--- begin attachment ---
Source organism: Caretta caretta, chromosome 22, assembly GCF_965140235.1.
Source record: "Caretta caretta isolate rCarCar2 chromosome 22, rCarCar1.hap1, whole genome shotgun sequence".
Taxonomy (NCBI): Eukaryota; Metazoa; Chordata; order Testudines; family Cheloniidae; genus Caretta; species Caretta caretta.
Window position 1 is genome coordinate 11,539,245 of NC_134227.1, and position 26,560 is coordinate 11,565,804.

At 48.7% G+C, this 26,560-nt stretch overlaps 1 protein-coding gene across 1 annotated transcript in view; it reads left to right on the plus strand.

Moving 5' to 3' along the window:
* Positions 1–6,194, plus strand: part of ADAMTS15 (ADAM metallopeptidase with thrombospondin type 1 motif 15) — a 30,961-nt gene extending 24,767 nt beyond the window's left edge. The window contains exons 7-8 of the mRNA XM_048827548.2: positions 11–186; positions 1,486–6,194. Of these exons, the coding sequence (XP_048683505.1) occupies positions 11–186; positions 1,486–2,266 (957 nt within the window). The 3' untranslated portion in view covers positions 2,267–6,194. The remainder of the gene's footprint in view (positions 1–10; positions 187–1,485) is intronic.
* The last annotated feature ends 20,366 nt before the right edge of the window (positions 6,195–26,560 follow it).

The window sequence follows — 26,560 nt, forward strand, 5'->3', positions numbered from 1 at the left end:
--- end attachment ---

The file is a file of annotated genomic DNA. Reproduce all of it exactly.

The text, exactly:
Source organism: Caretta caretta, chromosome 22, assembly GCF_965140235.1.
Source record: "Caretta caretta isolate rCarCar2 chromosome 22, rCarCar1.hap1, whole genome shotgun sequence".
Taxonomy (NCBI): Eukaryota; Metazoa; Chordata; order Testudines; family Cheloniidae; genus Caretta; species Caretta caretta.
Window position 1 is genome coordinate 11,539,245 of NC_134227.1, and position 26,560 is coordinate 11,565,804.

At 48.7% G+C, this 26,560-nt stretch overlaps 1 protein-coding gene across 1 annotated transcript in view; it reads left to right on the plus strand.

Moving 5' to 3' along the window:
* Positions 1–6,194, plus strand: part of ADAMTS15 (ADAM metallopeptidase with thrombospondin type 1 motif 15) — a 30,961-nt gene extending 24,767 nt beyond the window's left edge. The window contains exons 7-8 of the mRNA XM_048827548.2: positions 11–186; positions 1,486–6,194. Of these exons, the coding sequence (XP_048683505.1) occupies positions 11–186; positions 1,486–2,266 (957 nt within the window). The 3' untranslated portion in view covers positions 2,267–6,194. The remainder of the gene's footprint in view (positions 1–10; positions 187–1,485) is intronic.
* The last annotated feature ends 20,366 nt before the right edge of the window (positions 6,195–26,560 follow it).

The window sequence follows — 26,560 nt, forward strand, 5'->3', positions numbered from 1 at the left end: